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Home > Leadership > Mayor > CitiStat Buffalo > Archive CitiStat Buffalo In The News > 2006 Archives > CitiStat Begins Tracking Of Operations

CitiStat Begins Tracking Of Operations

Copyright 2006 The Buffalo News
Buffalo News (New York)
Byline:By Brian Meyer - News Staff Reporter

CitiStat, Buffalo's long-awaited computerized accountability system, was launched Friday and is already spotting problems with some operations.

Mayor Byron W. Brown and other top city officials kicked off the program, which has taken over most of the 18th floor of City Hall. A new state-of-the-art "war room" has been created and will be the place where a team of city trouble-shooters will hold administrators' feet to the fire every two weeks.

"We will be utilizing this tool in a very relentless fashion to make sure the delivery of services in every department in city government is efficient and accountable," Brown told a packed room.

In the midst of the rollout, officials found that the use of compensatory and other time off in the Citizens Services Division was higher in recent months than it should have been. As a result, there were delays handling some complaint calls from citizens.

Division Director Oswaldo Mestre Jr. said an employee has been on prolonged medical leave, a fact that has driven up time-off figures and the number of lost complaint calls. He vowed to resolve the problem, and the CitiStat review team, made of Brown and five Cabinet members, brainstormed on ways to improve the handling of complaints. One option: deploying clerks from other departments to help staff the hotline during periods when call volumes increase, including weeks when garbage user fee bills are mailed.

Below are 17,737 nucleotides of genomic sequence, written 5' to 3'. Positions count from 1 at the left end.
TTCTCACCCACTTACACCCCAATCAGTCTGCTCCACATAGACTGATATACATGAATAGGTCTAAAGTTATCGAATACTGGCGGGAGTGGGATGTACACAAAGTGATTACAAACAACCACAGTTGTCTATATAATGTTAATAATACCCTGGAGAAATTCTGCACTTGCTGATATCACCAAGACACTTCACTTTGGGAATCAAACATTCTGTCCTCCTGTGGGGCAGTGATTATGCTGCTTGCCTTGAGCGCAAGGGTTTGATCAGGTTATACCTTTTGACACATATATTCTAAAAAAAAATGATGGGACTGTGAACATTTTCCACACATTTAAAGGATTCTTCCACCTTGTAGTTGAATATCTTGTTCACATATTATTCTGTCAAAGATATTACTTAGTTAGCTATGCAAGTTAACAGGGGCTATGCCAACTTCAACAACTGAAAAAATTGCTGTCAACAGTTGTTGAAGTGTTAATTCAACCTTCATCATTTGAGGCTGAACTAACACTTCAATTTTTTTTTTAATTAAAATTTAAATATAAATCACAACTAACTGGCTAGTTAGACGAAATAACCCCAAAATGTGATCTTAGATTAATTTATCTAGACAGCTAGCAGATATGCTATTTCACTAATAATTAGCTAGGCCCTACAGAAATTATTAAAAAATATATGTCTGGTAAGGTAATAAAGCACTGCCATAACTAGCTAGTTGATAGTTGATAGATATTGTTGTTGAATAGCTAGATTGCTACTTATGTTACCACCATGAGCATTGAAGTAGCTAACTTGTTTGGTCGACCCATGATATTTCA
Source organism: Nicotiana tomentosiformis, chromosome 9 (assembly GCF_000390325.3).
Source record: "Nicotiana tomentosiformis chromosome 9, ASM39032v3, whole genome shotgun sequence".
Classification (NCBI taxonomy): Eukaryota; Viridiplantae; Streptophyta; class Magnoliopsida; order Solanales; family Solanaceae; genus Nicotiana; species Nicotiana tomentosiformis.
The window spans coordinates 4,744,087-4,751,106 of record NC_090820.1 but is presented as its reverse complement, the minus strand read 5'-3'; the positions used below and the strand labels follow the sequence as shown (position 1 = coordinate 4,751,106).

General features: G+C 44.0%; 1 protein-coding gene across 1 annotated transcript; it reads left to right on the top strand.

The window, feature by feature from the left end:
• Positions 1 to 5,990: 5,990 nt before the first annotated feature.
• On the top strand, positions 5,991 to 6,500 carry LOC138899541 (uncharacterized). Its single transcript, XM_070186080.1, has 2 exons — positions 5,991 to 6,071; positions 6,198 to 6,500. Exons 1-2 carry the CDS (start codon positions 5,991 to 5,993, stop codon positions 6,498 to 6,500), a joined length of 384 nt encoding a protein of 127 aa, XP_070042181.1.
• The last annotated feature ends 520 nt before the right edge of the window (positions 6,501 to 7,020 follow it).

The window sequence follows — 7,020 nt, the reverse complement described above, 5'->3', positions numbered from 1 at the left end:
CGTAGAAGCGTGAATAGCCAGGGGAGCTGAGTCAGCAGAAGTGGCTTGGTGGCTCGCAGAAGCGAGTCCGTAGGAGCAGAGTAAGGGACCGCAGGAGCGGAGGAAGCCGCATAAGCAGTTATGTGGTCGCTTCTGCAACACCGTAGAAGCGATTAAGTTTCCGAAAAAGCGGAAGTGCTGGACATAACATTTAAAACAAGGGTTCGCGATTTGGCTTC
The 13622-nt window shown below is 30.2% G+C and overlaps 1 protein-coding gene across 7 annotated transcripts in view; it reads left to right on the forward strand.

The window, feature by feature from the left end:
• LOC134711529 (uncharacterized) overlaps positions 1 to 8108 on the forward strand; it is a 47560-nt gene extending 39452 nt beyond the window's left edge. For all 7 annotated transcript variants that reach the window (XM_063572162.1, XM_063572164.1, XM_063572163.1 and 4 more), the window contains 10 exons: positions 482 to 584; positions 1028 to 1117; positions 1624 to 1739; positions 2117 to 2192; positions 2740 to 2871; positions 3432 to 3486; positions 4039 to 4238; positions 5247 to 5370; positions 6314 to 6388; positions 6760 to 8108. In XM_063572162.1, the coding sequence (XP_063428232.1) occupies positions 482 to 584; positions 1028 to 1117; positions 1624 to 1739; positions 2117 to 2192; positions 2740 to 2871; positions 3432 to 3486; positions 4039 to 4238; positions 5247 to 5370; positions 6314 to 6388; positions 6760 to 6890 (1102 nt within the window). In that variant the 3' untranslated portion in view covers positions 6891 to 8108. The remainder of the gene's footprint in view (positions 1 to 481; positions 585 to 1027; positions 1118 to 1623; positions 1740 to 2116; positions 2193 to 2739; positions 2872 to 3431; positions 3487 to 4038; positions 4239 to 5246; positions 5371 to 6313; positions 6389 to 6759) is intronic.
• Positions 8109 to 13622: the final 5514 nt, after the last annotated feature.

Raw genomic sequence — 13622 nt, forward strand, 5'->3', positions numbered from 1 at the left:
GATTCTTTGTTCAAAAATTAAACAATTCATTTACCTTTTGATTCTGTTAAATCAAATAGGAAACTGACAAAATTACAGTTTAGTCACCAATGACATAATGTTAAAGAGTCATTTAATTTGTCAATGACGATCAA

This is how CitiStat should work, officials emphasized. Bring top officials together frequently, arming them with timely data that allows them to track everything from service-delivery to work force trends. Encourage them to challenge program managers. And perhaps most important, remind the managers that they'll be held accountable.

One example surfaced at Friday's two-hour meeting. First Deputy Mayor Steven M. Casey blanched when he scoured data indicating that some departments had high rates of unresolved citizen complaint calls.

"That's your first goal," Casey told Mestre. "When you come back here in two weeks, every one of the departments has to be below 50 percent."

Human Resources Commissioner Leonard A. Matarese, a member of the CitiStat review panel, said the main goal should be to improve services so that complaints don't pour in. .

Buffalo's CitiStat program is modeled on similar systems that are credited with saving millions of dollars and improving services in Baltimore and New York City.